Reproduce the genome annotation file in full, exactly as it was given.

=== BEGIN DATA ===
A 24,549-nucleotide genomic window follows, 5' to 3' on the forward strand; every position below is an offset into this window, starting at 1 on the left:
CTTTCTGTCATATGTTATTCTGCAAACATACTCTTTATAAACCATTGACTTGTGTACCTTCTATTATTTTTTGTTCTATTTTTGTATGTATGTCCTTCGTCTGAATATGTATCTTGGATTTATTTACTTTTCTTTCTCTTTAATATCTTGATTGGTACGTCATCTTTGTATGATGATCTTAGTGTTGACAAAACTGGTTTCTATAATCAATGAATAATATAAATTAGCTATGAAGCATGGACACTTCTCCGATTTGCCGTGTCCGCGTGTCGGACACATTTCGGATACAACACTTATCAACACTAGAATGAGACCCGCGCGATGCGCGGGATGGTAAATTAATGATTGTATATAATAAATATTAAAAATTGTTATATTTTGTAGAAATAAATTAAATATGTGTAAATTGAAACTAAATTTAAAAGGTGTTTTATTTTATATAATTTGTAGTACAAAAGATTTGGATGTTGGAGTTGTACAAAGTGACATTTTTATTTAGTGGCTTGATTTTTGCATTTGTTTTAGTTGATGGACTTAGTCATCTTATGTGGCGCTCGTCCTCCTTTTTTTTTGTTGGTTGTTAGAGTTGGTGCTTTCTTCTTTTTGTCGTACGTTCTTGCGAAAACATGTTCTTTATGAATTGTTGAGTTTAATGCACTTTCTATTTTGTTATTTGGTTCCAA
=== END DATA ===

A 24,549-nucleotide genomic window follows, 5' to 3' on the forward strand; every position below is an offset into this window, starting at 1 on the left:
CTTTCTGTCATATGTTATTCTGCAAACATACTCTTTATAAACCATTGACTTGTGTACCTTCTATTATTTTTTGTTCTATTTTTGTATGTATGTCCTTCGTCTGAATATGTATCTTGGATTTATTTACTTTTCTTTCTCTTTAATATCTTGATTGGTACGTCATCTTTGTATGATGATCTTAGTGTTGACAAAACTGGTTTCTATAATCAATGAATAATATAAATTAGCTATGAAGCATGGACACTTCTCCGATTTGCCGTGTCCGCGTGTCGGACACATTTCGGATACAACACTTATCAACACTAGAATGAGACCCGCGCGATGCGCGGGATGGTAAATTAATGATTGTATATAATAAATATTAAAAATTGTTATATTTTGTAGAAATAAATTAAATATGTGTAAATTGAAACTAAATTTAAAAGGTGTTTTATTTTATATAATTTGTAGTACAAAAGATTTGGATGTTGGAGTTGTACAAAGTGACATTTTTATTTAGTGGCTTGATTTTTGCATTTGTTTTAGTTGATGGACTTAGTCATCTTATGTGGCGCTCGTCCTCCTTTTTTTTTGTTGGTTGTTAGAGTTGGTGCTTTCTTCTTTTTGTCGTACGTTCTTGCGAAAACATGTTCTTTATGAATTGTTGAGTTTAATGCACTTTCTATTTTGTTATTTGGTTCCAA